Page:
Ad blocker interference detected!
Wikia is a free-to-use site that makes money from advertising. We have a modified experience for viewers using ad blockers
Wikia is not accessible if you’ve made further modifications. Remove the custom ad blocker rule(s) and the page will load as expected.
The 4th of Kythorn, Year of the Staff
The rain drizzled down on the companions as the new day dawned, the gates of the city of Loudwater opening before them as the set back out on the road. The dwarvern guards eyed them and even their thick beards dripping with water dropplets didn't hide the sneers they had for the two halforcs as they passed, Silri giving the dwarves a similar look over the gauze covering her mouth, if somewhat lacking the distrust over more distaste.
Her dark eyes looked back to Kip and Ahput-Ki, the halfling and the two half orcs saying goodbyes to the strange earthen Hanner, who had spent most of the night in the quiet company of a local druid than revelry with the now hung over half-orcs, the foreigner choosing to stay in Loudwater rather than venture with them.
Pulling her hood closer against the misty rain, Silri looked to the others. "So which way?"
Kip's small hand waved to Hanner until the earth genasi, dripping mud from his exposed skin, slipped out of sight back into the city. He looked uncharacteristically sad as he mumbled, "Poor fellow, but who is going to look after him now?" The young halfling recovered quickly, however, and looked up at the elven dancer, "It would be my pleasure, milady, to escort you to Waterdeep, lest we chose to detour for fame and fortune," he grinned, dark eyes twinkling.
The halfling referred to the crude map that one of the half-orcs had tucked into his pocket, having been told by Hanner of the proposed course of action - after the earth genasi had recovered from the previous night's revelry. His ears had perked up, as always, with the mention of possible treasure and mischief, and his determined mind began churning out a plan to get a look-see at the strange map.
The group looked largely ill-at-ease with leaving the city during the cold and miserable mist, but assurances from local clerics who claimed intimate knowledge of the weather had claimed that the mist was just a prelude to a stormfront that would harass the Loudwater area for at least a week or better. So, given the impatience of the half-orcs (or, more accurately, the impatience of the villagers concerning the half-orcs), the companions decided to leave during the beginning of the storm and hope to push through it along the way.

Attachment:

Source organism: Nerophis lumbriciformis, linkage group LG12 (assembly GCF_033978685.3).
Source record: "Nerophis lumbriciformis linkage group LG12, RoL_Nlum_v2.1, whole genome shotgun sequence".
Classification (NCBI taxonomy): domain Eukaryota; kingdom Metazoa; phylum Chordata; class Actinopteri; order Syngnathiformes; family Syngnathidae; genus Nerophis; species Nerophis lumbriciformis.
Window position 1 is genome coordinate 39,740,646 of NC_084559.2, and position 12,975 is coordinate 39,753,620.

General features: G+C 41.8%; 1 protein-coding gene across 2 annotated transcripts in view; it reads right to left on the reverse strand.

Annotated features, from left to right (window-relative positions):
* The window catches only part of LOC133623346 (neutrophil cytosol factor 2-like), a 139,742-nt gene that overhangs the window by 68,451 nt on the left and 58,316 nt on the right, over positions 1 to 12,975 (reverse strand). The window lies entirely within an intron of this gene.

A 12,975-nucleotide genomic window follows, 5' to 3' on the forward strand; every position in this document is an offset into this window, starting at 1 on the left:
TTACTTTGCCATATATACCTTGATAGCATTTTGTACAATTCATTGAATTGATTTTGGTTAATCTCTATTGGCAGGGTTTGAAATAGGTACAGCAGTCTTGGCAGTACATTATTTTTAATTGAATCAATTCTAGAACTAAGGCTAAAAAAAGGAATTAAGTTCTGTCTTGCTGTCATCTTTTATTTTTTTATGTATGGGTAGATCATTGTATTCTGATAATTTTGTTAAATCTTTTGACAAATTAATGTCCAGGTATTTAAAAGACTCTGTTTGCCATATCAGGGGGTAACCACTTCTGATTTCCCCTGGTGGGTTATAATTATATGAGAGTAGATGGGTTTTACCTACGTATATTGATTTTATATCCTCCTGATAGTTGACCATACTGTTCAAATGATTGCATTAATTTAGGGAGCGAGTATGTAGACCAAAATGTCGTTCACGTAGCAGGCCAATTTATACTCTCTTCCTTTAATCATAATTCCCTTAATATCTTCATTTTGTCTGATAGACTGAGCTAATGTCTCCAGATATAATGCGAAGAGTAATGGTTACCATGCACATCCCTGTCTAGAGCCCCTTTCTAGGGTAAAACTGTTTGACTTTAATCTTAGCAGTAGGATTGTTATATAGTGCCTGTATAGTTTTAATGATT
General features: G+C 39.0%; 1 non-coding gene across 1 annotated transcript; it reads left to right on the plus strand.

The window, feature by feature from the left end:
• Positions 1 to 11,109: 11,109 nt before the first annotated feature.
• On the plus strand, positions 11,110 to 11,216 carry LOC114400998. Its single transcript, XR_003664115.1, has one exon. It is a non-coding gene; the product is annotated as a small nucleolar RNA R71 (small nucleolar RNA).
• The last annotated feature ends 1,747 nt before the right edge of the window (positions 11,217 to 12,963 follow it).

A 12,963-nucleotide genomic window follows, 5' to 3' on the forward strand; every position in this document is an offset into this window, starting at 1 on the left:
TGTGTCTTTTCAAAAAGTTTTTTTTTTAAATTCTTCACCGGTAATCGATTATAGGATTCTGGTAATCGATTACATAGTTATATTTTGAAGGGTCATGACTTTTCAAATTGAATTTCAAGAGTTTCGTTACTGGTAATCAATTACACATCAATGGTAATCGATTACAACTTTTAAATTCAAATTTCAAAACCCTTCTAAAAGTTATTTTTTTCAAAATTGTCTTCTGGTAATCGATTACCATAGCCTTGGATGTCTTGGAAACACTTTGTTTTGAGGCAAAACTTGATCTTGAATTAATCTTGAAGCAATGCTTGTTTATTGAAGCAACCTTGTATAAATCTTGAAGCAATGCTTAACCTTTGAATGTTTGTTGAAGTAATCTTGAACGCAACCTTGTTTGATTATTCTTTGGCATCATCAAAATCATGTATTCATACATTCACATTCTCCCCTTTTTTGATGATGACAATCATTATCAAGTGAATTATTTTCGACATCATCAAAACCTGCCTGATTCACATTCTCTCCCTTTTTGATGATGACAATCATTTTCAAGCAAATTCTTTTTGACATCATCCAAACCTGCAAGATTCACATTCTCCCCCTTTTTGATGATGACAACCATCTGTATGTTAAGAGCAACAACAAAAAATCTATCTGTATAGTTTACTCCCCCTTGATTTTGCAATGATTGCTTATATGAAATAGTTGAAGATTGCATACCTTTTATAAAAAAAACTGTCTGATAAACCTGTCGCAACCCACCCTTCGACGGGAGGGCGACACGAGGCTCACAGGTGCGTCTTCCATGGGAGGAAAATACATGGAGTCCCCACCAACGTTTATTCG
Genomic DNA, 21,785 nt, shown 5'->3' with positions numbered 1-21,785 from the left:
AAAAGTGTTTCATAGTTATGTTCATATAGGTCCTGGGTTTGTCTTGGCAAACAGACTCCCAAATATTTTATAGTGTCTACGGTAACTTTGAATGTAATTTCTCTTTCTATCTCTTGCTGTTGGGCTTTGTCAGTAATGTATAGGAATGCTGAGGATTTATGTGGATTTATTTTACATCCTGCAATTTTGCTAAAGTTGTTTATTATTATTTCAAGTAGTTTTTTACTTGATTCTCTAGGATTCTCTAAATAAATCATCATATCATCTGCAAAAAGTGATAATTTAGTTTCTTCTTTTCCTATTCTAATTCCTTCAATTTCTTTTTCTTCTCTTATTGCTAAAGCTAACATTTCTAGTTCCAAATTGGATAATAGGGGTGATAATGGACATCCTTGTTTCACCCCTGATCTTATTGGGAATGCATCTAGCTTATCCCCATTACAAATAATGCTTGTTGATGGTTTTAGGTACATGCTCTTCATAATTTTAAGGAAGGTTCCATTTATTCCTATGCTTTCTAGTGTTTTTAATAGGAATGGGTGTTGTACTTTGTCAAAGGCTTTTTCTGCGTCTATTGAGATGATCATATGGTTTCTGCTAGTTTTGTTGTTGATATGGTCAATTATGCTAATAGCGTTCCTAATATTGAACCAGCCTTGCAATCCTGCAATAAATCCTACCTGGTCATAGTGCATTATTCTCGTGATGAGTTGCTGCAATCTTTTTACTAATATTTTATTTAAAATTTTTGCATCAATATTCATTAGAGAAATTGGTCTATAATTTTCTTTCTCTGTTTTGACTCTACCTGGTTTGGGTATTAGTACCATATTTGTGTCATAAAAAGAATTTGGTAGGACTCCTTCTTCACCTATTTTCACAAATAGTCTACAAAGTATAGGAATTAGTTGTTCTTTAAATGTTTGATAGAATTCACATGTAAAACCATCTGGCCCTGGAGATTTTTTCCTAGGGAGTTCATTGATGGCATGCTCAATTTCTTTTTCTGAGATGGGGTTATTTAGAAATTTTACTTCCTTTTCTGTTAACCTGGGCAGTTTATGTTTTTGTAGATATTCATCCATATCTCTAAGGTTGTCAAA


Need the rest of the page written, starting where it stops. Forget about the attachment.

"This is not weather," grumbled Ahput-Ki bitterly, wrapping himself more tightly in his woollen cloak. He had purchased himself some local clothes in Loudwater, but he still looked slightly odd - dressed in tweed trousers and with an oversized plain brown shirt, though still with his sandels. "This is a curse sent by the gods to torment us."
Kratos snorted in response. "It is only the rain." He managed a half smile at the human, while the rain spattered across his broad forehead. "Sometimes rain is just rain.
"Bah," the southerner responded. "In my country, rain is rain and it is not happening very often. This is not rain. This is the sky dribbling on our heads with no promise of ever stopping." The coolness of the day was obviously getting to Ahput-Ki despite his more sensible attire.
Alexis couldn't help but smirk. It was only ran and complaining about it only reminded him of his old teacher. He too was not rains best fan, but Alexis thought it a secret blessing. While he liked Kratos he couldn't help but wonder if this would help his smell.